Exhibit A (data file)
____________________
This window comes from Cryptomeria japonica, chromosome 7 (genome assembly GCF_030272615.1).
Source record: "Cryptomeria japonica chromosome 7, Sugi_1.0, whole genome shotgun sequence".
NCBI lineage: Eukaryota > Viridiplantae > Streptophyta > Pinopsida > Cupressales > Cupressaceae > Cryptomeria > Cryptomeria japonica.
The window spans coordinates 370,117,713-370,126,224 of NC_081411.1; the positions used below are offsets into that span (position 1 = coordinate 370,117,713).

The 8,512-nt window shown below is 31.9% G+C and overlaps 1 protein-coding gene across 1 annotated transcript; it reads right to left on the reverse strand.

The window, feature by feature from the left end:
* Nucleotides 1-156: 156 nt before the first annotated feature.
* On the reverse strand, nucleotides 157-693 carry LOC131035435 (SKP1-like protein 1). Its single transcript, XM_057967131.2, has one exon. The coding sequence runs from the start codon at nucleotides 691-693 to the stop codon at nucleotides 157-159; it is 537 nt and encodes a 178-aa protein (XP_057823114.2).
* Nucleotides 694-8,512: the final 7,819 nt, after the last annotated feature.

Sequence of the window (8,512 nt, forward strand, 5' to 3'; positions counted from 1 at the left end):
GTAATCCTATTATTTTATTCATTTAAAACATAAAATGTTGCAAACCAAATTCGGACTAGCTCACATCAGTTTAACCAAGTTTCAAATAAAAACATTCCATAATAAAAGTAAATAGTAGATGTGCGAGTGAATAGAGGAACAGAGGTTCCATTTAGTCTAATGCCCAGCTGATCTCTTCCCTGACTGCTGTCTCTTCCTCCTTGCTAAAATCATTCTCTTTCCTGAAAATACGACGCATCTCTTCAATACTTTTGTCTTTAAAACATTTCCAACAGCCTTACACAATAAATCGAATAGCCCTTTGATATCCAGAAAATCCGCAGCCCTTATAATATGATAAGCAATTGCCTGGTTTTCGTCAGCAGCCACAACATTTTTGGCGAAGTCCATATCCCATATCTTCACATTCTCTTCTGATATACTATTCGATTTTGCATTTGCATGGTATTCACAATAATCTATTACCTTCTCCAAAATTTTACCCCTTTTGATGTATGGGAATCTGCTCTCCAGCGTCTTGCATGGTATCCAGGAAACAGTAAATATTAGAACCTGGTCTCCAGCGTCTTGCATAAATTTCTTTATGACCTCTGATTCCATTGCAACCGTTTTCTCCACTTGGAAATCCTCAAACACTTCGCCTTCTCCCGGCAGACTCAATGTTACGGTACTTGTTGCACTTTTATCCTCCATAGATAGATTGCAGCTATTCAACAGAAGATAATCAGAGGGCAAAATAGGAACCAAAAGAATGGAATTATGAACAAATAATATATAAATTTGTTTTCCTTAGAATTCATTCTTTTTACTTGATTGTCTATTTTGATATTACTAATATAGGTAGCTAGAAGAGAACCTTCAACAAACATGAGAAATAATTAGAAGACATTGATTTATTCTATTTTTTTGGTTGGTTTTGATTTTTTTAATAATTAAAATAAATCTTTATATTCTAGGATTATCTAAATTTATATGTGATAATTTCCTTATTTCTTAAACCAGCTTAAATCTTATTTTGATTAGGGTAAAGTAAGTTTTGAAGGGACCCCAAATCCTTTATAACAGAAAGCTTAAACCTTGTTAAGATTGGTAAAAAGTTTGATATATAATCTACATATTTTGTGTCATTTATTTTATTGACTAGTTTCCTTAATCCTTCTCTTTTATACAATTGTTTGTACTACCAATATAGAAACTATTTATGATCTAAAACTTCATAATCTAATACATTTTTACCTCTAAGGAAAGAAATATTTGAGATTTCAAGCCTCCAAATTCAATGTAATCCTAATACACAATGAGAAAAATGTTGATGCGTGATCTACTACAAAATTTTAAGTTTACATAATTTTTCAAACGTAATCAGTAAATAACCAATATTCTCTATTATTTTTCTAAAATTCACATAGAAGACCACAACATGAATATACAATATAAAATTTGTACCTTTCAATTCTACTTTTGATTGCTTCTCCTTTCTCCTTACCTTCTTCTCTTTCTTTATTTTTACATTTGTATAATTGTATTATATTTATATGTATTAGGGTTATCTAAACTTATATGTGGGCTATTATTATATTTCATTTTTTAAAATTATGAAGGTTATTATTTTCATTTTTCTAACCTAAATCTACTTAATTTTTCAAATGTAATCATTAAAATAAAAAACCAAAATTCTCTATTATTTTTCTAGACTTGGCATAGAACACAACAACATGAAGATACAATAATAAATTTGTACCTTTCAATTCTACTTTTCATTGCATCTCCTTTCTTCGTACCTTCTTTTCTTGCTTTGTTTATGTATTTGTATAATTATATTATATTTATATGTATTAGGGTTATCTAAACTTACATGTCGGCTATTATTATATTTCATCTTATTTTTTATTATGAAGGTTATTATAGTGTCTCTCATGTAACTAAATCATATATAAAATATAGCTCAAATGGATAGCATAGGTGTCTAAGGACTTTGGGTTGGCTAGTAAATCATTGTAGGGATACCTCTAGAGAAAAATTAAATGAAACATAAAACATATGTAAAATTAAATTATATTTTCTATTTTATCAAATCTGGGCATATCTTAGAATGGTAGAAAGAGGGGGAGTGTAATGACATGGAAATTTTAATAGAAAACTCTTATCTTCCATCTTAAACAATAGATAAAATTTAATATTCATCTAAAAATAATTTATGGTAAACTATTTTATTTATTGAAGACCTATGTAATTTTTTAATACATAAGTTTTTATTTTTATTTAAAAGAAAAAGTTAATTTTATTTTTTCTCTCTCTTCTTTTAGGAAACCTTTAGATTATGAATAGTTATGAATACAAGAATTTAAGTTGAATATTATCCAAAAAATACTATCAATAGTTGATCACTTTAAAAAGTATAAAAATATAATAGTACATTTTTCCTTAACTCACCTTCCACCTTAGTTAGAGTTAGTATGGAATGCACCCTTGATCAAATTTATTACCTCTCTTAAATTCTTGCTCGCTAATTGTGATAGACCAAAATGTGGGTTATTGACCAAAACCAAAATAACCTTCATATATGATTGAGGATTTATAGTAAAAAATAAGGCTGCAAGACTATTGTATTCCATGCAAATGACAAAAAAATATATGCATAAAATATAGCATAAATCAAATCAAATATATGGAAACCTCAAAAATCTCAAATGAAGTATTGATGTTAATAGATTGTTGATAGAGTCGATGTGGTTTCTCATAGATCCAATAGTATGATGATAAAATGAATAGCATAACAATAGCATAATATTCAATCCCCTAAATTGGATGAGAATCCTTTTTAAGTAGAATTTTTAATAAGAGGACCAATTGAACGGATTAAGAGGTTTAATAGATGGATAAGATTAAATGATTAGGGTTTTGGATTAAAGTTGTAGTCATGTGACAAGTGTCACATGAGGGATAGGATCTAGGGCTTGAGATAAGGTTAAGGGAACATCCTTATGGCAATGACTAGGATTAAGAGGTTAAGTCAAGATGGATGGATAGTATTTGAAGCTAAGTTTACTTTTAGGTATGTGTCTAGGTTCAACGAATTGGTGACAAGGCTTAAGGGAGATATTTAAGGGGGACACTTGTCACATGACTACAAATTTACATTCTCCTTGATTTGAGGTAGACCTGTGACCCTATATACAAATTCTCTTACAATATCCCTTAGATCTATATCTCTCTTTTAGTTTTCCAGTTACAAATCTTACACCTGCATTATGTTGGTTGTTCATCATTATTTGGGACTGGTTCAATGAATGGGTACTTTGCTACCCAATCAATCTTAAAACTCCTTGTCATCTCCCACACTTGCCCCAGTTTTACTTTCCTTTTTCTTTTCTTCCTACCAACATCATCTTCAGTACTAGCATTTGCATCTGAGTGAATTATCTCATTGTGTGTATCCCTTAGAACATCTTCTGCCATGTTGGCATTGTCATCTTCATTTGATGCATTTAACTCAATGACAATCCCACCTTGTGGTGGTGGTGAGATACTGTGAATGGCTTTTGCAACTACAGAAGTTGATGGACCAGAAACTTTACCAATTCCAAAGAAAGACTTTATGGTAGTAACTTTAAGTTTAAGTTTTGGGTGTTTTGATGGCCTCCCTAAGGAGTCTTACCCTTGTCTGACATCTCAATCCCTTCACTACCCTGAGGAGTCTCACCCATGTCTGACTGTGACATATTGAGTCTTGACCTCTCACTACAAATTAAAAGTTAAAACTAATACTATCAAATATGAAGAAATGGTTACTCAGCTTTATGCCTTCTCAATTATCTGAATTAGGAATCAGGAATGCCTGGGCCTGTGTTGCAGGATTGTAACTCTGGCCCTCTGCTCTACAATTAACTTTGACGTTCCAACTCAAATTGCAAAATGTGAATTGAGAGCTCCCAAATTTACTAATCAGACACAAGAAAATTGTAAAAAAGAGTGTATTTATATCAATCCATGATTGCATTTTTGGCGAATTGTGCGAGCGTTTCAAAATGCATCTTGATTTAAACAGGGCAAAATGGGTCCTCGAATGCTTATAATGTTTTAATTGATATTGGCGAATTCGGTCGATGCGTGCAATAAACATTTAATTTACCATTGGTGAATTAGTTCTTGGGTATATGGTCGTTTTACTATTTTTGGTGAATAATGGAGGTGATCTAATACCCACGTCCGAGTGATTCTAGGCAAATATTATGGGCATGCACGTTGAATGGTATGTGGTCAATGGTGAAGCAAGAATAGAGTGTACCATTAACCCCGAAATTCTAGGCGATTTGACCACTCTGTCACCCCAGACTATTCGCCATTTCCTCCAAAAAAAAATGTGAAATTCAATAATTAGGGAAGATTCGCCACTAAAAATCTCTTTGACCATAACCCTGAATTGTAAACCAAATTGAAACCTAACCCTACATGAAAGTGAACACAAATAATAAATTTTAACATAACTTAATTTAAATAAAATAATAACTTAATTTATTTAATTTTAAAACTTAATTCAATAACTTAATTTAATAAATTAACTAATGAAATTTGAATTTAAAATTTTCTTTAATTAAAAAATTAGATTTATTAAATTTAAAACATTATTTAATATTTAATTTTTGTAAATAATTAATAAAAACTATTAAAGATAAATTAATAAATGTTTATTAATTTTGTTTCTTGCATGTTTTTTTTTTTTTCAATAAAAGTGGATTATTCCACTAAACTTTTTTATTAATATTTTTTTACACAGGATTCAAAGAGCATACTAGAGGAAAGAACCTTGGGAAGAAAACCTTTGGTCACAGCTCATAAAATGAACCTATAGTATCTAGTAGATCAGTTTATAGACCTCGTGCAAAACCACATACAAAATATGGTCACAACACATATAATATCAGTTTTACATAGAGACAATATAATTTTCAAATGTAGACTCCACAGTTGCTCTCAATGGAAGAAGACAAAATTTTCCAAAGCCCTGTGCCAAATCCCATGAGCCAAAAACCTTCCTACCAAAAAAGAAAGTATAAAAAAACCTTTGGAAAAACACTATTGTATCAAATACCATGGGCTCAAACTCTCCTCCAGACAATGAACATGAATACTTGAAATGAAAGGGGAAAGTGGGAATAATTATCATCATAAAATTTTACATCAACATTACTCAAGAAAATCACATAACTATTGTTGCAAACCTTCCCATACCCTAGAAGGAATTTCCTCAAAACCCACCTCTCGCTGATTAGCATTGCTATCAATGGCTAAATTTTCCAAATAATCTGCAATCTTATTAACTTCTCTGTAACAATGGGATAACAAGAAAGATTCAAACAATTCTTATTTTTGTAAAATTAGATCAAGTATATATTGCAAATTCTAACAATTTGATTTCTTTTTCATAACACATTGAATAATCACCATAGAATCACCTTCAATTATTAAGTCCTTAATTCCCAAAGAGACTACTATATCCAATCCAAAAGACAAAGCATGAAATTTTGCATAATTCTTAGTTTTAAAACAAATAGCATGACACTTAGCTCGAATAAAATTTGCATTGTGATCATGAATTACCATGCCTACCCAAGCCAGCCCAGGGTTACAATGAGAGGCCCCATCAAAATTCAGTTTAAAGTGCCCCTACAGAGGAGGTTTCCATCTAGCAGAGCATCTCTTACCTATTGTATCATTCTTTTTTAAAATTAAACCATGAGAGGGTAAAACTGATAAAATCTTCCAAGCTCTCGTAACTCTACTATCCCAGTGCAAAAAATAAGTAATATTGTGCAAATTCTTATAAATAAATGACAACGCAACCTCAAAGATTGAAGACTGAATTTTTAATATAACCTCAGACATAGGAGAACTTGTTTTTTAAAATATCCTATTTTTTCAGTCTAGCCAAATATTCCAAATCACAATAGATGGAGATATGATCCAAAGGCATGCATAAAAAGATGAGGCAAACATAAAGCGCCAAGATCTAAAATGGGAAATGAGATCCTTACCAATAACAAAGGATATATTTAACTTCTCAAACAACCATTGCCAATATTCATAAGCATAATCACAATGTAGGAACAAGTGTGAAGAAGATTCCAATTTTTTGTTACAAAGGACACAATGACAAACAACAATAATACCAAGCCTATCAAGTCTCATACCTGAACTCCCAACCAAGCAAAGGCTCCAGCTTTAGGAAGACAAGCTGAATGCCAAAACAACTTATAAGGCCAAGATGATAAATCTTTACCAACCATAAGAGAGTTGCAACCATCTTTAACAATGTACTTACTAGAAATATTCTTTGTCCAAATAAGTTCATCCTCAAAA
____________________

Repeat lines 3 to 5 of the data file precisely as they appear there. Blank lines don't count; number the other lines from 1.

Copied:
NCBI lineage: Eukaryota > Viridiplantae > Streptophyta > Pinopsida > Cupressales > Cupressaceae > Cryptomeria > Cryptomeria japonica.
The window spans coordinates 370,117,713-370,126,224 of NC_081411.1; the positions used below are offsets into that span (position 1 = coordinate 370,117,713).

The 8,512-nt window shown below is 31.9% G+C and overlaps 1 protein-coding gene across 1 annotated transcript; it reads right to left on the reverse strand.